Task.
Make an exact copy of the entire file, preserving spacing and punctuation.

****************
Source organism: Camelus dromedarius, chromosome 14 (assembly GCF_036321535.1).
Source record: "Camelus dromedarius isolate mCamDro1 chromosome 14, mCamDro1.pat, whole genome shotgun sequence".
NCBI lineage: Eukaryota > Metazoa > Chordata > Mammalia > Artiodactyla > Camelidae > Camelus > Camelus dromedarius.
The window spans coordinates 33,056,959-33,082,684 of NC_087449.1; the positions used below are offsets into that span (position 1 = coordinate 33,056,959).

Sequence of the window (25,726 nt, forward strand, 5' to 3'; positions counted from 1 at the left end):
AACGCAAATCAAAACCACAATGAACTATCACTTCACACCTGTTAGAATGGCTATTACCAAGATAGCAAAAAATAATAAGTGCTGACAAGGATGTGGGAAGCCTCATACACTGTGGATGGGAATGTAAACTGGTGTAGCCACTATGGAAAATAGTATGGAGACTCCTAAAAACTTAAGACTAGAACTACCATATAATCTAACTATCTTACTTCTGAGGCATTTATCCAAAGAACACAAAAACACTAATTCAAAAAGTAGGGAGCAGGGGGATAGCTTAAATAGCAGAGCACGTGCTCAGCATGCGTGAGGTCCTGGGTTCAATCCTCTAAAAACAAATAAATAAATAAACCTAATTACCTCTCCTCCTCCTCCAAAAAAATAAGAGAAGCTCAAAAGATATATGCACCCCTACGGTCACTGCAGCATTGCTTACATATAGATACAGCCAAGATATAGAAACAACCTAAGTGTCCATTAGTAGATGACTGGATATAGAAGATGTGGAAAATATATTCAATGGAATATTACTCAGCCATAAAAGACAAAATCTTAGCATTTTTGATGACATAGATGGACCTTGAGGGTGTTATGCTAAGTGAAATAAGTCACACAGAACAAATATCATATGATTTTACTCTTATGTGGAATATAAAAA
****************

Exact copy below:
Source organism: Camelus dromedarius, chromosome 14 (assembly GCF_036321535.1).
Source record: "Camelus dromedarius isolate mCamDro1 chromosome 14, mCamDro1.pat, whole genome shotgun sequence".
NCBI lineage: Eukaryota > Metazoa > Chordata > Mammalia > Artiodactyla > Camelidae > Camelus > Camelus dromedarius.
The window spans coordinates 33,056,959-33,082,684 of NC_087449.1; the positions used below are offsets into that span (position 1 = coordinate 33,056,959).

Sequence of the window (25,726 nt, forward strand, 5' to 3'; positions counted from 1 at the left end):
AACGCAAATCAAAACCACAATGAACTATCACTTCACACCTGTTAGAATGGCTATTACCAAGATAGCAAAAAATAATAAGTGCTGACAAGGATGTGGGAAGCCTCATACACTGTGGATGGGAATGTAAACTGGTGTAGCCACTATGGAAAATAGTATGGAGACTCCTAAAAACTTAAGACTAGAACTACCATATAATCTAACTATCTTACTTCTGAGGCATTTATCCAAAGAACACAAAAACACTAATTCAAAAAGTAGGGAGCAGGGGGATAGCTTAAATAGCAGAGCACGTGCTCAGCATGCGTGAGGTCCTGGGTTCAATCCTCTAAAAACAAATAAATAAATAAACCTAATTACCTCTCCTCCTCCTCCAAAAAAATAAGAGAAGCTCAAAAGATATATGCACCCCTACGGTCACTGCAGCATTGCTTACATATAGATACAGCCAAGATATAGAAACAACCTAAGTGTCCATTAGTAGATGACTGGATATAGAAGATGTGGAAAATATATTCAATGGAATATTACTCAGCCATAAAAGACAAAATCTTAGCATTTTTGATGACATAGATGGACCTTGAGGGTGTTATGCTAAGTGAAATAAGTCACACAGAACAAATATCATATGATTTTACTCTTATGTGGAATATAAAAA